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<em>Consumer Reports</em> Scores Best, Worst U.S. Nursing Homes

By Sarah Abruzzese, CQ Staff

August 7, 2006 -- A good nursing home is hard to find, but the best place for consumers to start looking is an independent, not-for-profit establishment, according to a new report by the nonprofit advocacy group Consumers Union.

The report, "Nursing Homes: Business as Usual," says life inside America's nursing homes hasn't changed for the better since the group's publication, Consumer Reports, started researching the issue and since Congress passed legislation aimed at protecting seniors in nursing homes.

"We have seen little evidence that the quality of care has improved much since the first list came out in 2000," Consumers Union Programs Director Charles W.F. Bell said at a news conference Monday.

In fact, a total of 186 homes found to be providing poor care have been cited by Consumer Reports in previous years. The authors of the report also listed 12 five-time repeaters. Labeled the "deficient dozen," the group includes facilities around the country, including three from California, two from Minnesota, and two from Ohio.

The report also says enforcement of penalties for poor care has been tempered in recent years. Of the "deficient dozen," only four had received fines between 1999 and 2004. In 1999, the median fine for a deficient nursing home was $4,800, a number that dropped to $3,000 in 2004. According to the report, far fewer homes are being denied funding from the Centers for Medicare and Medicaid Services. In 1998, 51 facilities were terminated for poor care, and in 2005, only eight.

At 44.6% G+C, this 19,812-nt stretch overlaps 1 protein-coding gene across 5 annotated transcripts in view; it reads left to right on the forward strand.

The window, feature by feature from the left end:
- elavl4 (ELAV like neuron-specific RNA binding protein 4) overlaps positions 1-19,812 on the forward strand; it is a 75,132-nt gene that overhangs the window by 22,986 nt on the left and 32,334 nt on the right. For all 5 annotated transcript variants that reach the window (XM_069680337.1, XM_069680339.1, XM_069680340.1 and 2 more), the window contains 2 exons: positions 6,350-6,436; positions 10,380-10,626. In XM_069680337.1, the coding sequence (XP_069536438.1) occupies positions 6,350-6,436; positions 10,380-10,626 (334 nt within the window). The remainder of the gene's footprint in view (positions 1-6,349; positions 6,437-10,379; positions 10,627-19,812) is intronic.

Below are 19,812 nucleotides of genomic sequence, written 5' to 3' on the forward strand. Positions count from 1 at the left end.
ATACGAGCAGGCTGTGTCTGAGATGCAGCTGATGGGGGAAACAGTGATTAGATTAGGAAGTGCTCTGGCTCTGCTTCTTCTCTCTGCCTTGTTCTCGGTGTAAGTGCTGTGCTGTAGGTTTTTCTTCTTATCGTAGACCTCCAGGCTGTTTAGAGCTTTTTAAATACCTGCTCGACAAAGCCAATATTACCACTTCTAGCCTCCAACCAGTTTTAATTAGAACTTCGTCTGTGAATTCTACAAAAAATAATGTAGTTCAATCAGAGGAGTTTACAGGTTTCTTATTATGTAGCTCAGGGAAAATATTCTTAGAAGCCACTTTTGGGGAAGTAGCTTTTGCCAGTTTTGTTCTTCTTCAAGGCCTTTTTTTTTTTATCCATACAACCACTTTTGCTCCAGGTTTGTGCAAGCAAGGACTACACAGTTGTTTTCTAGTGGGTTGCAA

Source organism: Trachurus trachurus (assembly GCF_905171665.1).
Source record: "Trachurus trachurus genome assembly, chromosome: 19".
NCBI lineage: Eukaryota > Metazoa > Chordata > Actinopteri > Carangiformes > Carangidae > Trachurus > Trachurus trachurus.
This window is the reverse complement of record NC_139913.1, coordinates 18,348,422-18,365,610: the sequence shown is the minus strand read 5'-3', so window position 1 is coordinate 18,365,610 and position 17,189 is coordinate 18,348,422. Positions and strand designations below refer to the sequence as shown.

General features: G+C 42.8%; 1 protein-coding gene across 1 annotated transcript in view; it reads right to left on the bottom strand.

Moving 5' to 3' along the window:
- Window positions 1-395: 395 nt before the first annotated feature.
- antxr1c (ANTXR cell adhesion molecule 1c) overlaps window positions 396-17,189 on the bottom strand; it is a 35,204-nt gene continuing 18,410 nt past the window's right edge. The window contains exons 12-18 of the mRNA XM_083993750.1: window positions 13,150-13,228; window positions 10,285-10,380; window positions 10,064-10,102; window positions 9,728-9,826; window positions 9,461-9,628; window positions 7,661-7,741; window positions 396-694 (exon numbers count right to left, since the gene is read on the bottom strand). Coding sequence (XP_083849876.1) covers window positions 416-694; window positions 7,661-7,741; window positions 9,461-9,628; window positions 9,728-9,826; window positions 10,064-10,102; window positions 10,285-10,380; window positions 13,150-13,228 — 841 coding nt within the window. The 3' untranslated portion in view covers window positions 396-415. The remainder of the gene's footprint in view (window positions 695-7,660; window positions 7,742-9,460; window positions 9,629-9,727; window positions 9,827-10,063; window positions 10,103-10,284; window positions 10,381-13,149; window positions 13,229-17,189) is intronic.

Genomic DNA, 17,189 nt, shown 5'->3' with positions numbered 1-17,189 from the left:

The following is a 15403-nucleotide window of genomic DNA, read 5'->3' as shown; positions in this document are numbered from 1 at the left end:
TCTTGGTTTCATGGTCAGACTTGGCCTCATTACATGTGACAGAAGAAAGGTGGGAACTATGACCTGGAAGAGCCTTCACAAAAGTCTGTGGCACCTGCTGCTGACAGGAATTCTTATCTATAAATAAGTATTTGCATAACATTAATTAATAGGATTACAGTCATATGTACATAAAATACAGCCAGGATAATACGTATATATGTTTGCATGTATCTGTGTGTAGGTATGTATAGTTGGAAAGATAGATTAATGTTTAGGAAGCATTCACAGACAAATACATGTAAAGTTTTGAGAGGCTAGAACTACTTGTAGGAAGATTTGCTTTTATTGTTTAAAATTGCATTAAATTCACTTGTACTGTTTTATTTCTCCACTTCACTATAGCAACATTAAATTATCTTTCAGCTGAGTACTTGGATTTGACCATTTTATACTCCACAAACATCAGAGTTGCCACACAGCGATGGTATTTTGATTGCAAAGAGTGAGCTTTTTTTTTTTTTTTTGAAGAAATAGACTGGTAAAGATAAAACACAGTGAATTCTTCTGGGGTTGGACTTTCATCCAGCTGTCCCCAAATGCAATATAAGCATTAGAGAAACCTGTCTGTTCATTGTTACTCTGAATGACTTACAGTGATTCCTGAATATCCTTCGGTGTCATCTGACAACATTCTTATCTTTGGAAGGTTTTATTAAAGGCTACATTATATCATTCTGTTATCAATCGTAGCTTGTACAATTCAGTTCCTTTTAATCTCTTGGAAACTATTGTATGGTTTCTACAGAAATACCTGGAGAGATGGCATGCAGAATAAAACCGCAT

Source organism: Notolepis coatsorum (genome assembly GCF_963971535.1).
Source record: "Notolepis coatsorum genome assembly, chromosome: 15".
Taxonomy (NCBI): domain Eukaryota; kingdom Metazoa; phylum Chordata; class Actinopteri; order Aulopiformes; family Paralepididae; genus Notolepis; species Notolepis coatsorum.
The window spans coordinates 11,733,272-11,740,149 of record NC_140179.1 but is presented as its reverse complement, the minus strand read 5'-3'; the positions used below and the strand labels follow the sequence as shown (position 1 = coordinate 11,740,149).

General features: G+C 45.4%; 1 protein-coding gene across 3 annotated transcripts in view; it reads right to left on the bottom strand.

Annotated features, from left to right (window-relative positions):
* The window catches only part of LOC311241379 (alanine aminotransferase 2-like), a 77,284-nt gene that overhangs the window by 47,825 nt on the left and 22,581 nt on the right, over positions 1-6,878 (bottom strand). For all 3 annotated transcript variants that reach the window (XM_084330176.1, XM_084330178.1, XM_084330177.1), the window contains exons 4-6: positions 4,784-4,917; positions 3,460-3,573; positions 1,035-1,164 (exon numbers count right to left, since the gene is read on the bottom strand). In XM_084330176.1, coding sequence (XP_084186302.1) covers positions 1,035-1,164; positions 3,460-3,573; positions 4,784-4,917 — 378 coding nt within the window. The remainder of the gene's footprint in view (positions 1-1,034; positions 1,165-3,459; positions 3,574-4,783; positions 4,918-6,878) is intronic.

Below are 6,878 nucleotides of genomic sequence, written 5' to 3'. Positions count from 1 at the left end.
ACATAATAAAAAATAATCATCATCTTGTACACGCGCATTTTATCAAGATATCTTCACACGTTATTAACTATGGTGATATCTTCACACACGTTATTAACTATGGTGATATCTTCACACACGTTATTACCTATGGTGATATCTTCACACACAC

Consumer Reports looked at staffing levels, quality indicators, and recent state inspection reports for about 16,000 nursing homes across the country. The report broke the results down by state, identifying the top and bottom 10 percent, which consisted of 7 percent of the nation's nursing homes. To be listed in the top or bottom 10-percent tier, the home had to rank at the bottom or top in at least two of the three categories.

Staffing is a crucial piece of providing good care, said Trudy Lieberman, director of the Center for Consumer Health Choices at Consumers Union. The researchers found that not-for-profit nursing home patients received more attention from staff—an average of an hour more a day and two hours more a day of time with registered nurses.

"Nursing homes can choose how they spend money," Lieberman said, adding that it is possible independent homes put more money back into patient care and staffing numbers.

Lieberman recommended that families searching for a nursing home look at the home's owner and read reports on the home by CMS and ombudsman complaints. She also suggested paying unannounced visits with careful attention paid to meals and services.

"Consumer reports are a good thing, helping people get the data they need and make their own choice," said Bruce Yarwood, president and chief executive officer of the American Healthcare Association. But he cautioned that it is important to have the correct data and that some of the institutions that Consumer Reports examined aren't long-term care nursing homes for the elderly.

The report, the group's fifth examining nursing homes, will be in the September issue of Consumer Reports. It was paid for by a grant from The Commonwealth Fund.

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